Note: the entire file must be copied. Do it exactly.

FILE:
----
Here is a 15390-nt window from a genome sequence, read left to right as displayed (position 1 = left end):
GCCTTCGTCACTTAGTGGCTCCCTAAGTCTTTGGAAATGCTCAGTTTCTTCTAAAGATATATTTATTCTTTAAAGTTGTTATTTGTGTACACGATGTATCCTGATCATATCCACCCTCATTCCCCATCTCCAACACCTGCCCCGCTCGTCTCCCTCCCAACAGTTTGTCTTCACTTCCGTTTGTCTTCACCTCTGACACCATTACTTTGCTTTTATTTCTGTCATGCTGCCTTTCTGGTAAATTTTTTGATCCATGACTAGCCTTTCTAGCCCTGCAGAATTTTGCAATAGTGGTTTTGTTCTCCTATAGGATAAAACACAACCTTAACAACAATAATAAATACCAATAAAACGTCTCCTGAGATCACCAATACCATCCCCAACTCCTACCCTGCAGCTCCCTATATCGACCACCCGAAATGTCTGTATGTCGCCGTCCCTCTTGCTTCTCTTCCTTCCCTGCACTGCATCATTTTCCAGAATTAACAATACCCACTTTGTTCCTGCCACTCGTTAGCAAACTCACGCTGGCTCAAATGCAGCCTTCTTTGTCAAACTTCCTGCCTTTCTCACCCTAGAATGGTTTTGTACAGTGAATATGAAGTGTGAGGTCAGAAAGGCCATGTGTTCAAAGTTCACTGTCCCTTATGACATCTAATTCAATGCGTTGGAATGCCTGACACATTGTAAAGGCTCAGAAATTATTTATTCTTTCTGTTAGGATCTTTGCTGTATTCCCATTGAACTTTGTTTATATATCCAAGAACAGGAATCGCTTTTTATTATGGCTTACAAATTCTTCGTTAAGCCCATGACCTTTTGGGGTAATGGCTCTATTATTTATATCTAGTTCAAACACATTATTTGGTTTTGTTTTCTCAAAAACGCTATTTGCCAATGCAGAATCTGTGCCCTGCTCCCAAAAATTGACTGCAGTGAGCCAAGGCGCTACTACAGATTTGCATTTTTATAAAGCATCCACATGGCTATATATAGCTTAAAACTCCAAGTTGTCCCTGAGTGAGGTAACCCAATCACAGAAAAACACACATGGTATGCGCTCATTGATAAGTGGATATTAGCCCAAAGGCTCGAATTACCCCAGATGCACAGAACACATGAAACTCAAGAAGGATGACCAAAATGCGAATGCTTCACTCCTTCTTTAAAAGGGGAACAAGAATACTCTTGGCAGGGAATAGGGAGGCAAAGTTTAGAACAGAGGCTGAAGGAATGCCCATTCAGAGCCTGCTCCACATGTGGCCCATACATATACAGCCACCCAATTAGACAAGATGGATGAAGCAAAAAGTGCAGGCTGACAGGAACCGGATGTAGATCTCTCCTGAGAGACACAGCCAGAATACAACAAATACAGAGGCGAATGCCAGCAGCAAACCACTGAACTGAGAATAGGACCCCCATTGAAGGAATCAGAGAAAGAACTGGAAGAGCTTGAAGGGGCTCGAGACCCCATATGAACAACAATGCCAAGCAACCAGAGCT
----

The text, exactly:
Here is a 15390-nt window from a genome sequence, read left to right as displayed (position 1 = left end):
GCCTTCGTCACTTAGTGGCTCCCTAAGTCTTTGGAAATGCTCAGTTTCTTCTAAAGATATATTTATTCTTTAAAGTTGTTATTTGTGTACACGATGTATCCTGATCATATCCACCCTCATTCCCCATCTCCAACACCTGCCCCGCTCGTCTCCCTCCCAACAGTTTGTCTTCACTTCCGTTTGTCTTCACCTCTGACACCATTACTTTGCTTTTATTTCTGTCATGCTGCCTTTCTGGTAAATTTTTTGATCCATGACTAGCCTTTCTAGCCCTGCAGAATTTTGCAATAGTGGTTTTGTTCTCCTATAGGATAAAACACAACCTTAACAACAATAATAAATACCAATAAAACGTCTCCTGAGATCACCAATACCATCCCCAACTCCTACCCTGCAGCTCCCTATATCGACCACCCGAAATGTCTGTATGTCGCCGTCCCTCTTGCTTCTCTTCCTTCCCTGCACTGCATCATTTTCCAGAATTAACAATACCCACTTTGTTCCTGCCACTCGTTAGCAAACTCACGCTGGCTCAAATGCAGCCTTCTTTGTCAAACTTCCTGCCTTTCTCACCCTAGAATGGTTTTGTACAGTGAATATGAAGTGTGAGGTCAGAAAGGCCATGTGTTCAAAGTTCACTGTCCCTTATGACATCTAATTCAATGCGTTGGAATGCCTGACACATTGTAAAGGCTCAGAAATTATTTATTCTTTCTGTTAGGATCTTTGCTGTATTCCCATTGAACTTTGTTTATATATCCAAGAACAGGAATCGCTTTTTATTATGGCTTACAAATTCTTCGTTAAGCCCATGACCTTTTGGGGTAATGGCTCTATTATTTATATCTAGTTCAAACACATTATTTGGTTTTGTTTTCTCAAAAACGCTATTTGCCAATGCAGAATCTGTGCCCTGCTCCCAAAAATTGACTGCAGTGAGCCAAGGCGCTACTACAGATTTGCATTTTTATAAAGCATCCACATGGCTATATATAGCTTAAAACTCCAAGTTGTCCCTGAGTGAGGTAACCCAATCACAGAAAAACACACATGGTATGCGCTCATTGATAAGTGGATATTAGCCCAAAGGCTCGAATTACCCCAGATGCACAGAACACATGAAACTCAAGAAGGATGACCAAAATGCGAATGCTTCACTCCTTCTTTAAAAGGGGAACAAGAATACTCTTGGCAGGGAATAGGGAGGCAAAGTTTAGAACAGAGGCTGAAGGAATGCCCATTCAGAGCCTGCTCCACATGTGGCCCATACATATACAGCCACCCAATTAGACAAGATGGATGAAGCAAAAAGTGCAGGCTGACAGGAACCGGATGTAGATCTCTCCTGAGAGACACAGCCAGAATACAACAAATACAGAGGCGAATGCCAGCAGCAAACCACTGAACTGAGAATAGGACCCCCATTGAAGGAATCAGAGAAAGAACTGGAAGAGCTTGAAGGGGCTCGAGACCCCATATGAACAACAATGCCAAGCAACCAGAGCT